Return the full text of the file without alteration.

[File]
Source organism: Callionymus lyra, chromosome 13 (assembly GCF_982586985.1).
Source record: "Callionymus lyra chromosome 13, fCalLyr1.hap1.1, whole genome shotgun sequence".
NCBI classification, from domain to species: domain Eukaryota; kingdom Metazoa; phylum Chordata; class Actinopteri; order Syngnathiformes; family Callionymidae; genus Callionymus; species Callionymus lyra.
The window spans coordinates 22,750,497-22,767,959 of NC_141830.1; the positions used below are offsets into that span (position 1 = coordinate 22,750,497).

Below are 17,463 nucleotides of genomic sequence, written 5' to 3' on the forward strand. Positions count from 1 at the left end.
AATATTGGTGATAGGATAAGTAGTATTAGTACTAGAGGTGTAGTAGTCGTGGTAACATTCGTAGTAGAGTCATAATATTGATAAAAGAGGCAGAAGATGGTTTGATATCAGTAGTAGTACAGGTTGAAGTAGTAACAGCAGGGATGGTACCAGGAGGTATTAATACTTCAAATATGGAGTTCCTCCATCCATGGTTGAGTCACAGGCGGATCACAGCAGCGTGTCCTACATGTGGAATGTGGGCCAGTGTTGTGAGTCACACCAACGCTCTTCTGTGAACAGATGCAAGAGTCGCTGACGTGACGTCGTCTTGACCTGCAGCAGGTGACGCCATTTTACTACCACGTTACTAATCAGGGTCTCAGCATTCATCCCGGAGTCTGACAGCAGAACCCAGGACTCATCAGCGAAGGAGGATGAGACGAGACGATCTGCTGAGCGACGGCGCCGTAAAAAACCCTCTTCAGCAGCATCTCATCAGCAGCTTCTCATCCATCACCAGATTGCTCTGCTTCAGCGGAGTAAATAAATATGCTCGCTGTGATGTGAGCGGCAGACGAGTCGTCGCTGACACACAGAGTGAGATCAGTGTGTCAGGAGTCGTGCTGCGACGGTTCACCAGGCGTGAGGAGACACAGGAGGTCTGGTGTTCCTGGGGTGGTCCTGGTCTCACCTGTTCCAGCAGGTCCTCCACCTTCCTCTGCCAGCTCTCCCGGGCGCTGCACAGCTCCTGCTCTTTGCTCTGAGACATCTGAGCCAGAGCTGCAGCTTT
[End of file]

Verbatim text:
Source organism: Callionymus lyra, chromosome 13 (assembly GCF_982586985.1).
Source record: "Callionymus lyra chromosome 13, fCalLyr1.hap1.1, whole genome shotgun sequence".
NCBI classification, from domain to species: domain Eukaryota; kingdom Metazoa; phylum Chordata; class Actinopteri; order Syngnathiformes; family Callionymidae; genus Callionymus; species Callionymus lyra.
The window spans coordinates 22,750,497-22,767,959 of NC_141830.1; the positions used below are offsets into that span (position 1 = coordinate 22,750,497).

Below are 17,463 nucleotides of genomic sequence, written 5' to 3' on the forward strand. Positions count from 1 at the left end.
AATATTGGTGATAGGATAAGTAGTATTAGTACTAGAGGTGTAGTAGTCGTGGTAACATTCGTAGTAGAGTCATAATATTGATAAAAGAGGCAGAAGATGGTTTGATATCAGTAGTAGTACAGGTTGAAGTAGTAACAGCAGGGATGGTACCAGGAGGTATTAATACTTCAAATATGGAGTTCCTCCATCCATGGTTGAGTCACAGGCGGATCACAGCAGCGTGTCCTACATGTGGAATGTGGGCCAGTGTTGTGAGTCACACCAACGCTCTTCTGTGAACAGATGCAAGAGTCGCTGACGTGACGTCGTCTTGACCTGCAGCAGGTGACGCCATTTTACTACCACGTTACTAATCAGGGTCTCAGCATTCATCCCGGAGTCTGACAGCAGAACCCAGGACTCATCAGCGAAGGAGGATGAGACGAGACGATCTGCTGAGCGACGGCGCCGTAAAAAACCCTCTTCAGCAGCATCTCATCAGCAGCTTCTCATCCATCACCAGATTGCTCTGCTTCAGCGGAGTAAATAAATATGCTCGCTGTGATGTGAGCGGCAGACGAGTCGTCGCTGACACACAGAGTGAGATCAGTGTGTCAGGAGTCGTGCTGCGACGGTTCACCAGGCGTGAGGAGACACAGGAGGTCTGGTGTTCCTGGGGTGGTCCTGGTCTCACCTGTTCCAGCAGGTCCTCCACCTTCCTCTGCCAGCTCTCCCGGGCGCTGCACAGCTCCTGCTCTTTGCTCTGAGACATCTGAGCCAGAGCTGCAGCTTT